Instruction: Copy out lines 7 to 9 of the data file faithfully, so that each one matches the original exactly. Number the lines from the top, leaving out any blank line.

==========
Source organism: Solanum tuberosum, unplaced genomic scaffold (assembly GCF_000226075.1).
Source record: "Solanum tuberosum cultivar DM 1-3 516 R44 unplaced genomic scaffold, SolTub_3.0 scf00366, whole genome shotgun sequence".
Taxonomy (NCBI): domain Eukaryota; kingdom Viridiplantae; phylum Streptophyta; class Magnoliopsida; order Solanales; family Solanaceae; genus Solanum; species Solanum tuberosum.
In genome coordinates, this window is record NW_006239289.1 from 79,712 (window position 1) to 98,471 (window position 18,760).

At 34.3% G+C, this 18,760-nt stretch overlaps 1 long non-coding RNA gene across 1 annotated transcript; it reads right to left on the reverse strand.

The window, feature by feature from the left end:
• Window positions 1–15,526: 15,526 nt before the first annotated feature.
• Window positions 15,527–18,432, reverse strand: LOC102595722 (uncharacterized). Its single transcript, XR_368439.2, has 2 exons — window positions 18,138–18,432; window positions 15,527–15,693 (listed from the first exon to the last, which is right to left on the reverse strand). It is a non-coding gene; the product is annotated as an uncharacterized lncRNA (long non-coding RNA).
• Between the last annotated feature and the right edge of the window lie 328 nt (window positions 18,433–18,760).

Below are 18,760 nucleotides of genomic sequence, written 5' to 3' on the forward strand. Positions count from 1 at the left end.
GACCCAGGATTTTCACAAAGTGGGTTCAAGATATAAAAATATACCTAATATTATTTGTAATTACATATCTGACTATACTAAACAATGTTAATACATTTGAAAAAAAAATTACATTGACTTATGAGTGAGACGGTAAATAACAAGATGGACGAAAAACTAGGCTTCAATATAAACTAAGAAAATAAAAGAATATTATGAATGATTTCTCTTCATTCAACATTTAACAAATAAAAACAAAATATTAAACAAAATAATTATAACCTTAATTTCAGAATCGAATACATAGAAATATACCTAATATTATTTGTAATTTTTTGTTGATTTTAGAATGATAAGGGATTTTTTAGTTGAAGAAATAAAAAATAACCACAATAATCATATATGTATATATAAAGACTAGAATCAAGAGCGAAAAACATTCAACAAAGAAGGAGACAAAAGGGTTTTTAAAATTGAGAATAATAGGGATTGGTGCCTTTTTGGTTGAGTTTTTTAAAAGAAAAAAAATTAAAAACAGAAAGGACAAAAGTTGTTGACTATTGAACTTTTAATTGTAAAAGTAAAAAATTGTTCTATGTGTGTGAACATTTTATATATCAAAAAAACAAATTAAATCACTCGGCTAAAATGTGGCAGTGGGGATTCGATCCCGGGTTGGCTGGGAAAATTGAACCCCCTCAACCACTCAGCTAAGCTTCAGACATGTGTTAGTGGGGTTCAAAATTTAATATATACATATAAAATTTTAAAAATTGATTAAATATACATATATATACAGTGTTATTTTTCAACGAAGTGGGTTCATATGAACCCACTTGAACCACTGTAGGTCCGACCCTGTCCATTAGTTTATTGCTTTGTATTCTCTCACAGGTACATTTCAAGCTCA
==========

• Window positions 1–15,526: 15,526 nt before the first annotated feature.
• Window positions 15,527–18,432, reverse strand: LOC102595722 (uncharacterized). Its single transcript, XR_368439.2, has 2 exons — window positions 18,138–18,432; window positions 15,527–15,693 (listed from the first exon to the last, which is right to left on the reverse strand). It is a non-coding gene; the product is annotated as an uncharacterized lncRNA (long non-coding RNA).
• Between the last annotated feature and the right edge of the window lie 328 nt (window positions 18,433–18,760).